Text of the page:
On that note, let’s have a quick grammar lesson. Your = possessive. “Your dog is fat.” You’re = you are. “You’re fat.” Everyone should know this, especially if you’re old enough to get tattooed. At 18, the proper use of “there”, “their”, and “there” should be something you know without having to think about, especially if one of these words is in your tattoo. I know FOUR people with tattoos that have grammatical errors…FOUR DIFFERENT PEOPLE. Did you not read the template before it was put on you? Did you not think to make sure everything was spelled correctly and the grammar was pristine? My next tattoo is a quotation, and I am going to proofread that thing before it goes on me so many times, my artist might want to kill me (even though I completely trust Al, he’s never steered me or anyone I’ve sent to him wrong). Tattoos are for life, try to make sure you get the spelling right.
To conclude, here is my list of Do’s and Dont’s for tattooing:
DO think about it before you go. Placement, what you want, how you want it. At least have a general idea. Most artists can work with you on design or placement, but if you go in saying “I want a flower, I don’t know which kind or where” they might just tell you to come back when you have a better idea.
DON’T get what you want the second you figure it out. Let it marinate for a bit. If you still want it in a week or two, go for it, but if you do it on a whim and next week hate it, you’re screwed.
DO bring your own design, whether you drew it yourself or snatched a picture from Google, and see if your artist can tweak it to make it unique. You don’t want to pick something off the wall and run into six people who have the same *exact* tattoo.
DON’T get someone’s name tattooed on you. Exceptions are children and anyone who is deceased. I don’t care how much you love them, a tattoo isn’t the way to show it. Removal is painful and not always 100% and coverup jobs can be expensive.
DO research on the care and keeping of tattoos. If you’re on a swim team, get your tattoo done when you don’t swim every day, if you work in the sun make sure it can be covered, etc. If your tattoo isn’t taken care of, it can get infected or not heal properly and lead to a big mess.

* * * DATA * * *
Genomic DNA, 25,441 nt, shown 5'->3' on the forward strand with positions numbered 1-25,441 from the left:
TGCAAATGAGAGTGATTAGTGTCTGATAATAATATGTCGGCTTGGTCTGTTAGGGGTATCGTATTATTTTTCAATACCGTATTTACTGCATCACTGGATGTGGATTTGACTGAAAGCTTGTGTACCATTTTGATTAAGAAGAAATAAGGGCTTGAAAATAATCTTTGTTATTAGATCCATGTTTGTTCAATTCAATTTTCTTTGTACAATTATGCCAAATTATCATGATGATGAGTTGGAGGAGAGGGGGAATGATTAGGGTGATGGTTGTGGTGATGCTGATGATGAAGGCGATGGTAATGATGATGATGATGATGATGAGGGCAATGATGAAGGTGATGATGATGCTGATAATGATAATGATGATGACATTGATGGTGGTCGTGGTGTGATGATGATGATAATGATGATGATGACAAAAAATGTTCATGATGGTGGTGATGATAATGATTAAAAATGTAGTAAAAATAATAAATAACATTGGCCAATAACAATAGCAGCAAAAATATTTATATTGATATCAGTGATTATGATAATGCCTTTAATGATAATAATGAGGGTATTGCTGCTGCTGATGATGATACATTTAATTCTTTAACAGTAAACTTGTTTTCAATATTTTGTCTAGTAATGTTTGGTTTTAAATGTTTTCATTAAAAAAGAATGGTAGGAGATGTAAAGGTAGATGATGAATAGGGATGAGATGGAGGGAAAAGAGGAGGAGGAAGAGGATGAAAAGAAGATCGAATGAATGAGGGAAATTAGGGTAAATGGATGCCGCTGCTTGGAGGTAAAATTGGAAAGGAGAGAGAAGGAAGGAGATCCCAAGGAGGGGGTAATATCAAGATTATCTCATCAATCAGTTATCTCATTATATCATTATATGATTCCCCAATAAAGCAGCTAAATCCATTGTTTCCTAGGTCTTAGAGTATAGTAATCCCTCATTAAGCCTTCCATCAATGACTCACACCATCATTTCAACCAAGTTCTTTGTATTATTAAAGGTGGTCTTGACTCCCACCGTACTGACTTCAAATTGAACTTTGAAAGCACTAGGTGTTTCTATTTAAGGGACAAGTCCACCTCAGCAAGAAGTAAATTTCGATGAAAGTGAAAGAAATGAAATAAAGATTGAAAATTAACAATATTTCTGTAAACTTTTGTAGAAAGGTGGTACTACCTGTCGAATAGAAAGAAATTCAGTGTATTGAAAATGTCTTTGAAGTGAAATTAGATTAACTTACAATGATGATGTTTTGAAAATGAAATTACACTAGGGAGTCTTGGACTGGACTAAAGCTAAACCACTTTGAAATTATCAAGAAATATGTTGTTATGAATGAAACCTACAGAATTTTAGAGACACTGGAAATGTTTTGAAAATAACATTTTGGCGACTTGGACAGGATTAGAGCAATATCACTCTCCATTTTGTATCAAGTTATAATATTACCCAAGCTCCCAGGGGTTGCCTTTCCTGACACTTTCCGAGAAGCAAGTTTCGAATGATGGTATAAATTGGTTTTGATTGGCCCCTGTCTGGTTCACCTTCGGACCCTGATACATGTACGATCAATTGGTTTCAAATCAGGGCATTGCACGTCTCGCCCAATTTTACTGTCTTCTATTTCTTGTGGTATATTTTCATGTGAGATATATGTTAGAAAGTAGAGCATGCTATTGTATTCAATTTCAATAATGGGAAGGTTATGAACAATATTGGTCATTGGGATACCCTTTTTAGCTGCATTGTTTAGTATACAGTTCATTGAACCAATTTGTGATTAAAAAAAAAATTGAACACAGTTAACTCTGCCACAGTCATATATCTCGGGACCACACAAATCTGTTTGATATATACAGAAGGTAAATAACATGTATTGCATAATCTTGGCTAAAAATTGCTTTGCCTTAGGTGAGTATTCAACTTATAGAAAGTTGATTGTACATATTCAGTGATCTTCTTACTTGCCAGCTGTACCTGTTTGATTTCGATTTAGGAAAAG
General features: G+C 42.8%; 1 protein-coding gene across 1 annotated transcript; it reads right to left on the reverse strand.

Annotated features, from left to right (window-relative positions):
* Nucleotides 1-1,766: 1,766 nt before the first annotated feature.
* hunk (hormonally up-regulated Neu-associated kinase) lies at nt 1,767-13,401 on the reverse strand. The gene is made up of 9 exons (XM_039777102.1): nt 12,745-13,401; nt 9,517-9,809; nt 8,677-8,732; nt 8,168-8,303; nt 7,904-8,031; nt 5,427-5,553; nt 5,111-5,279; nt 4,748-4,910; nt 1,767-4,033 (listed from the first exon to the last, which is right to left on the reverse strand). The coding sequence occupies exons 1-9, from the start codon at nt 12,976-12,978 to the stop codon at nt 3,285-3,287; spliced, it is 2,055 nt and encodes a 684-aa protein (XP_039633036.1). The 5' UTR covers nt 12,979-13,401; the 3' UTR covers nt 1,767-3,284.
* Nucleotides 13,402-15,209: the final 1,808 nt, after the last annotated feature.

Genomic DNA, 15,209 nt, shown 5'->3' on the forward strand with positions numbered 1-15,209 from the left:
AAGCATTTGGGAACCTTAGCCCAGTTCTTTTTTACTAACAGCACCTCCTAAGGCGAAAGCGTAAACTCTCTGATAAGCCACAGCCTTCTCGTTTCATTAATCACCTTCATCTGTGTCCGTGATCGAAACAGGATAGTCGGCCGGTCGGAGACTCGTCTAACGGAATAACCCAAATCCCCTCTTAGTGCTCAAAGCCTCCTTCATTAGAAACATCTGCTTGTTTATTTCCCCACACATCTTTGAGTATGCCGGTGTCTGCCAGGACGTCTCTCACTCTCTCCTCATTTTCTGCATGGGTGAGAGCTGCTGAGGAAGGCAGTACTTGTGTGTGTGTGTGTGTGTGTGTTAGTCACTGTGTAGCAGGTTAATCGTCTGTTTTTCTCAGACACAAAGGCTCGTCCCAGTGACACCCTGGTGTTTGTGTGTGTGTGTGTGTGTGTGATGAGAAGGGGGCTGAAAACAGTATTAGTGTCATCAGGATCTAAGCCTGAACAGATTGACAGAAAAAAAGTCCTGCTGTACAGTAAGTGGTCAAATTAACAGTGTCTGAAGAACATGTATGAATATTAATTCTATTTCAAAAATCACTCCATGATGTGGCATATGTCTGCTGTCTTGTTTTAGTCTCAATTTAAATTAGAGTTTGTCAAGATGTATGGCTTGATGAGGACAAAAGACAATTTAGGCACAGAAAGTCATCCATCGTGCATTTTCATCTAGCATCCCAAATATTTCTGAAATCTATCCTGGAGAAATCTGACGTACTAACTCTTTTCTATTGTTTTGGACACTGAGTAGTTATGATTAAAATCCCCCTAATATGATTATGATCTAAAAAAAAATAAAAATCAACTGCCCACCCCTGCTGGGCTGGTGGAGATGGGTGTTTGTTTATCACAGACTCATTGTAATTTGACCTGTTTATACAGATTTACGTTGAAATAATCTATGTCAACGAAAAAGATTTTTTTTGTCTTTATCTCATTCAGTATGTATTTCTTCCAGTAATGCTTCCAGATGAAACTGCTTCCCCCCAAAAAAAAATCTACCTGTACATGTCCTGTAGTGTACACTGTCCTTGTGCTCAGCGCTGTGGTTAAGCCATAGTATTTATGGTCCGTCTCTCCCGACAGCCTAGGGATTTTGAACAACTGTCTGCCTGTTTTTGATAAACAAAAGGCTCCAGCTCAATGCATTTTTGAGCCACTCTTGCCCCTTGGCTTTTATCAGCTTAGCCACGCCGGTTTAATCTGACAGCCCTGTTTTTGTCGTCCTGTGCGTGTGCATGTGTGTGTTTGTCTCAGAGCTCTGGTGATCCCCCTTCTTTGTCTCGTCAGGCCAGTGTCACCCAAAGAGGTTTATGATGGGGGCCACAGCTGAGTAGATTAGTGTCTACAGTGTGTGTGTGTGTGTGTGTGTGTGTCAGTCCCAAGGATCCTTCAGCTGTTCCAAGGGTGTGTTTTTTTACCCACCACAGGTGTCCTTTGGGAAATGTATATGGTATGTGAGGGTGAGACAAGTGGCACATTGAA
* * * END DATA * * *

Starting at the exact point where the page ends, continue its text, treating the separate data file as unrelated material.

DON’T get wasted first. I guarantee you and legitimate tattoo place will not tattoo a person who has been drinking for many reasons, including health related ones.
DO visit the place you are getting your tattoo done before hand. You want to meet your artist, get pricing, and set up a tattoo appointment. Most tattoos take some time to finish, even small ones, and many places do not do drop ins.
DON’T bargain hunt. This is not an area where you want to try to cut a deal. Tattoos are expensive and trying to haggle will not go off well. Be prepared for the cost, even for a small piece, because most tattoo shops have a minimum everyone must pay.
DO tip! If the artist did a good job, tip them. Even if your piece was hundreds of dollars, they still put in the work and managed to not mess up. Tattooing isn’t easy and had your artist messed up, you’d be screwed for life. Also-tattoos can be addicting, so if you’re going back for more and you tipped well, you’re more likely to be treated well.
DON’T bring an entire posse to get your tattoo done. Some places don’t even allow one guest to sit with you while you’re being inked. Think of it this way: the fewer distractions for your tattoo artist, the better.
DO relax. If you’re nervous about your tattoo, maybe you shouldn’t get one. I was PUMPED to get mine and you should be excited too. If not, maybe you just need to wait until you’re more comfortable.